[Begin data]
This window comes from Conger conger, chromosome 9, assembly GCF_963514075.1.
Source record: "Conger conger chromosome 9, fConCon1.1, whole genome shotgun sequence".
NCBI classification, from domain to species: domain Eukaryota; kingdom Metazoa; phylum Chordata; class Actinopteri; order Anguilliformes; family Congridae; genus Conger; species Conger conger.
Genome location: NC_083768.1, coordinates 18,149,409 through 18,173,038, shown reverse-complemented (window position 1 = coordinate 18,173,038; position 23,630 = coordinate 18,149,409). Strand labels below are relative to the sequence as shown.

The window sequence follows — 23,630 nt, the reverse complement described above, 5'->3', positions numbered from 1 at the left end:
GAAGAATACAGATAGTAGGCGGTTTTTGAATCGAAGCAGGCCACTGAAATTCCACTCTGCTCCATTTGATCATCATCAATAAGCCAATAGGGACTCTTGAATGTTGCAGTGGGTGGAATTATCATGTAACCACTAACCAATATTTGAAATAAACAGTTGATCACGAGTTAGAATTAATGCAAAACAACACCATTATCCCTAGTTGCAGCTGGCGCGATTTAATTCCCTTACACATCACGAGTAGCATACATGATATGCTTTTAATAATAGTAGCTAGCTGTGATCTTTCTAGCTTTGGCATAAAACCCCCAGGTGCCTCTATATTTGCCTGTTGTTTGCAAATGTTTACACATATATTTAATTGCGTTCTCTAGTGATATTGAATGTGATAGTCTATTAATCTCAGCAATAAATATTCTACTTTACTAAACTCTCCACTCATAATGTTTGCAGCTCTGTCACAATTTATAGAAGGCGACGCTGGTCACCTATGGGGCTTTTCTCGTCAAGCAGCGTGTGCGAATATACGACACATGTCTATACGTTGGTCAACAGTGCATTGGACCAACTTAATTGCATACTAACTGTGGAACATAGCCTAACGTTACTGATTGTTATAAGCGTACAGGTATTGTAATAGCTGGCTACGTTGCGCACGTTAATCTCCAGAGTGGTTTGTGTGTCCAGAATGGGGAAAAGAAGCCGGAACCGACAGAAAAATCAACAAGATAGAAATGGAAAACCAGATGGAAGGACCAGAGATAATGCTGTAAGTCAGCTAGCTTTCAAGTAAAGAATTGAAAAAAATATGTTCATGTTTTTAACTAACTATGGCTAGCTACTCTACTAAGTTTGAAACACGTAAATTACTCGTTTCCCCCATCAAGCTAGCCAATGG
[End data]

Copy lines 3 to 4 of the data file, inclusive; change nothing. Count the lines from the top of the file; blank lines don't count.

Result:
NCBI classification, from domain to species: domain Eukaryota; kingdom Metazoa; phylum Chordata; class Actinopteri; order Anguilliformes; family Congridae; genus Conger; species Conger conger.
Genome location: NC_083768.1, coordinates 18,149,409 through 18,173,038, shown reverse-complemented (window position 1 = coordinate 18,173,038; position 23,630 = coordinate 18,149,409). Strand labels below are relative to the sequence as shown.